Naturalists would love to visit Stewart Island, off the southern tip
of the South Island. Only a part of Steward Island is inhabited by humans,
and on the rest of island, only and only nature resides. Anyone can be
impressed by the island's magnitude. Steep, bushed promontories jut out from
a clear sea, sheltering numerous golden beaches coves.
The life is full of leisure. Most part of the island is carpeted by
reserves for the preservation of scenery. Flora and fauna is safeguarded,
and activity centres abound the island's fishing fleet and important
salmon-farming undertakings. The island is a haven for a care-free holiday;
for walking, tramping, fishing, boating, and for collecting unusual
seashells. People derive great pleasure in indulging in these activities.
Attractions of Stewart Island
This was for many years the bushclad home of the naturalist Charles Traill
(1826-91), who combined the running of a general store with a passion for
botany, birdlife and the study of shells. An hour's launch trip separates
Ulva from Halfmoon Bay, but the water between Ulva and the shore has not
deterred deer, which have swum across to cause considerable damage, though
this is not apparent to the untrained eye. Rimu, rata, miro and totara
stretch skywards from a floor of moss in some of the region's most
delightful bush. The bird life is prolific. Sandy beaches ideal for a day's
picnic, old buildings and the graves of the Traills add further interest.
Rakiura Museum (Halfmoon Bay)
The collection here reflects the island's fascinating history. Giant crabs,
coral-like growths from the island's South Cape, Stewart Island weka and
kiwi, and Little Blue Penguins are exhibited with the mollymawk and shag.
Samples and a plan of tin-mining claims at Port Pegasus record a brief era
of mineral exploitation.
Walk up the hill and along a short signposted track to reach the
observation point. Below, a jetty marks Golden Bay, in the middle distance
are the three islands of Faith, Hope and Charity; in the far distance the
South-West Arm of Paterson Inlet curls out of sight, below the outline of
Rakeahua (675 m). An outstanding view in almost any weather, it is charged
with dramatic intensity at sunset. By the police station at the start of the
walk is a brown house whose gables have a nordic flavour.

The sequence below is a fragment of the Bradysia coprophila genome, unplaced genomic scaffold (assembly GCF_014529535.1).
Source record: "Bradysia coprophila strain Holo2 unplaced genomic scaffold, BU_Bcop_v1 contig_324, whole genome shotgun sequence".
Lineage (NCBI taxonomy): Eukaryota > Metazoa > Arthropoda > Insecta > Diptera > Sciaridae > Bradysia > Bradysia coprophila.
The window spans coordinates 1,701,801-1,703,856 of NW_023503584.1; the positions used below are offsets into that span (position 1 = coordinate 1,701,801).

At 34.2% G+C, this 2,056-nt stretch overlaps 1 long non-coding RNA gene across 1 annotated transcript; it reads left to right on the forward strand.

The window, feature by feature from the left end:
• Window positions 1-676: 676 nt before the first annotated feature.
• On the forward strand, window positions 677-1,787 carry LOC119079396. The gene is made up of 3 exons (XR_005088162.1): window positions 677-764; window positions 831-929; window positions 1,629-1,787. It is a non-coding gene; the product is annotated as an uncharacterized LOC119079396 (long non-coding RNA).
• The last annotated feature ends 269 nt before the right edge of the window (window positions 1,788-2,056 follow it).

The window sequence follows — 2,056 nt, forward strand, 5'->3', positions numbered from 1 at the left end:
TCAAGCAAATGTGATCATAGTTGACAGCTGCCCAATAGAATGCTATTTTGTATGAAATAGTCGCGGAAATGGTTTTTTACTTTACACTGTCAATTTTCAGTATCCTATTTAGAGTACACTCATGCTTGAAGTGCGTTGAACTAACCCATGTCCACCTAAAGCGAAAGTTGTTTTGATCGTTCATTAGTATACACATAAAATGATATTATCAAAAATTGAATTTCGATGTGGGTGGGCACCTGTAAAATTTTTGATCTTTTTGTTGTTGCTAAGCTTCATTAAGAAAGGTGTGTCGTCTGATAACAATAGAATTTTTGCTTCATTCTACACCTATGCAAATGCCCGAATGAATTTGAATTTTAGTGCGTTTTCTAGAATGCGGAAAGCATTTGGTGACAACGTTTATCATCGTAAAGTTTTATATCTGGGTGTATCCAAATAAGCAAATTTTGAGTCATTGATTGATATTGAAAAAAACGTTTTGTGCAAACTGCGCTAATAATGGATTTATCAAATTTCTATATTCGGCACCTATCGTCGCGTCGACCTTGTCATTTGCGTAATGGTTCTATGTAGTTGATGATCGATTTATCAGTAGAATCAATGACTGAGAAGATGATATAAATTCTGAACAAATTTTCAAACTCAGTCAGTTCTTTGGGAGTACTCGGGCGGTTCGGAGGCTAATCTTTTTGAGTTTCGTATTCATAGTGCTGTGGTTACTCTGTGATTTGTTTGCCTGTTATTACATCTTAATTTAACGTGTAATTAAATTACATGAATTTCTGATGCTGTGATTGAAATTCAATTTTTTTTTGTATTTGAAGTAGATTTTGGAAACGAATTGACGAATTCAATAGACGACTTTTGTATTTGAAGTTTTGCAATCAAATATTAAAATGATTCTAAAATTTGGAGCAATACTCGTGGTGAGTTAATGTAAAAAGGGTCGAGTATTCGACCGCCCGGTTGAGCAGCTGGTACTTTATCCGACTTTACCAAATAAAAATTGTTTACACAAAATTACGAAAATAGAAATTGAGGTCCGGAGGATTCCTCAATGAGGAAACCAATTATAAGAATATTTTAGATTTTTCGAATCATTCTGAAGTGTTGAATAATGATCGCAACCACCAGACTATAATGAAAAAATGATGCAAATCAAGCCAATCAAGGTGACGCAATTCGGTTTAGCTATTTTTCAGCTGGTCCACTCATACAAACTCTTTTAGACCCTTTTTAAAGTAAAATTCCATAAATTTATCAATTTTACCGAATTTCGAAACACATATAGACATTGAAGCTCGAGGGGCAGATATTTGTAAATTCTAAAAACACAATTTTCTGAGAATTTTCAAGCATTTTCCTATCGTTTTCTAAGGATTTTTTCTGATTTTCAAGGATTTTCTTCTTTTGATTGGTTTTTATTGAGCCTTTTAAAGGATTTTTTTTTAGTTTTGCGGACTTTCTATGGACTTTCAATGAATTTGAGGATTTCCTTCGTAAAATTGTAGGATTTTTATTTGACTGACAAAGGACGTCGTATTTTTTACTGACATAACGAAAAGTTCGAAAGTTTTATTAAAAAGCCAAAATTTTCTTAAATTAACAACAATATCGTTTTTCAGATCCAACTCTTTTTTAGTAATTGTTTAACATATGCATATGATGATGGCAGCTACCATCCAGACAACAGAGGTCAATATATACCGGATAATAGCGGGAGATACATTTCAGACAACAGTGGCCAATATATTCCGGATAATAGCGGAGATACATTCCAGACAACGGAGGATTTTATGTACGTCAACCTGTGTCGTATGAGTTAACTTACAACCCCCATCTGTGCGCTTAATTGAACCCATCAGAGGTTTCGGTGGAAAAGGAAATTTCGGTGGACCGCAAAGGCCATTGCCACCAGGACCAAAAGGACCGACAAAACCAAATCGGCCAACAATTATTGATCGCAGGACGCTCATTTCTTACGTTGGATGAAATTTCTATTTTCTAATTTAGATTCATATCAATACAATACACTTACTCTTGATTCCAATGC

Tramping: A broad network of tracks has been established, generally with
huts to accommodate ten or so trampers for each four-hourly section.
Tracking is virtually confined to the area north of Doughboy Bay, leaving
the southerly portion (which includes Port Adventure and Port Pegasus) as a
wilderness area. A favoured eight- to ten-day route is the North
Circuit'. This follows the coastline north-west from Halfmoon Bay, with
perhaps a detour up Mt Anglem, and returns to Paterson Inlet by way of
It is quicker to reach distant coastal hunting areas by launch (arrange at
Halfmoon Bay) or plane (charter from Southern Air Ltd, Invercargill). Spread
over the island's coastal regions is the last accessible herd of whitetail
deer in New Zealand . An attractive deer with delicate facial features, the
whitetail (or Virginian) deer (Odocoileus virginianus) is named for its
habit of holding its large tail erect when alarmed. Lined underneath with
long white hair, the tail and its splash of white are believed to act as a
guide for the young when parents flee through dense undergrowth .
known but little visited, the lonely Chatham Islands group is home to the
country's most remote settlements. Volcanic in origin and comprising three
principal islands, Chatham, Pitt and South-East Island, "the Chathams"
lie in the Pacific Ocean some 800 kilometres to the east of Christchurch and
about 700 kilometres south-east of Wellington. the Chathams lay claim to
being the first part of the world to greet each new day. Reached by regular
flights from Wellington and Christchurch, the principal island of Chatham
(where about 90 percent of the population reside) now offers an unusual
holiday prospect for those with a taste for rural life.
Increasingly the islands are visited by birdwatchers, attracted by the
prospect of glimpsing birds so rare as to be included on the World Wildlife
Fund's list of endangered species. Chatham Islands offer its visitors good
beaches, scenic trails, bird watching, scuba diving (shipwrecks to
investigate) and good fishing. A small museum in Waitangi displays artifacts
of the Moriori. Local cuisine makes use of the weka (a flightless hen),
black swan, swan eggs, lobster and fish .
The country's southernmost city, the "capital" of Murihiku ("tail
end of the land"), stretches over open plains beside the New River
estuary. While its level setting inhibits a ready appreciation of the city's
geography, it makes possible broad main streets and many trim public
gardens. More than this, it gives rise to the views over rooftops of the
slender square tower of First Church and of the massive dome of St Mary's
Basilica. Long summer twilights are recompense for a climate that has been
compared unfavourably with that of more northern regions.
The city's debt to its pastures is acknowledged in the Blade of Grass, a
revolving statue of polished steel outside the Civic Administration
Buildings .Though not at the top of most travelers' itineraries,
Invercargill, on the South Island, is a convenient stopping point for trips
to Stewart Island, the Catlins forest ranges and southern Fiordlands. For
the fisherman there are fish, for the hunter, game; and for all is the lure
of Stewart Island, viewed invitingly across Foveaux Strait.The other
attractions of Inverscargil include Queens Park, The venue of many and
varied sporting activities, Anderson Park Art Gallery, Bank Corner, Waihopai
Walkway,Murihiku Marae, Water tower and much much more............